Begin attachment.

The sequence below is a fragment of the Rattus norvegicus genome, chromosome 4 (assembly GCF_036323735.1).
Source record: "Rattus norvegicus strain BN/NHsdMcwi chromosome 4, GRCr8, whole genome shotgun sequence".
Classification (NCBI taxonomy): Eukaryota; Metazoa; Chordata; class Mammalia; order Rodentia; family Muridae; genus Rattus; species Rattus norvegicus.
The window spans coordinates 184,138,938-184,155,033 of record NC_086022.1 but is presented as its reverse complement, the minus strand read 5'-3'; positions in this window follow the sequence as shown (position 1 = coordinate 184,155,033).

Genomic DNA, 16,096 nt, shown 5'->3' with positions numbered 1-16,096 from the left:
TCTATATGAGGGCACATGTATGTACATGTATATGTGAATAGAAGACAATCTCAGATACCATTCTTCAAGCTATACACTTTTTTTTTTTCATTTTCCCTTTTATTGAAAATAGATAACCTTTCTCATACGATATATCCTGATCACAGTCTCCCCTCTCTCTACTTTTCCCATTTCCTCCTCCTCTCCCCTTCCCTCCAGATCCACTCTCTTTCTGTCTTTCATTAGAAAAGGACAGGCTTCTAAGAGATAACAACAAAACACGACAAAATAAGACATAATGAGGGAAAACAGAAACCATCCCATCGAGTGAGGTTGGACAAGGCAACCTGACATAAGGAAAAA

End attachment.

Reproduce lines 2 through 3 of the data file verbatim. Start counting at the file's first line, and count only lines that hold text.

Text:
Source record: "Rattus norvegicus strain BN/NHsdMcwi chromosome 4, GRCr8, whole genome shotgun sequence".
Classification (NCBI taxonomy): Eukaryota; Metazoa; Chordata; class Mammalia; order Rodentia; family Muridae; genus Rattus; species Rattus norvegicus.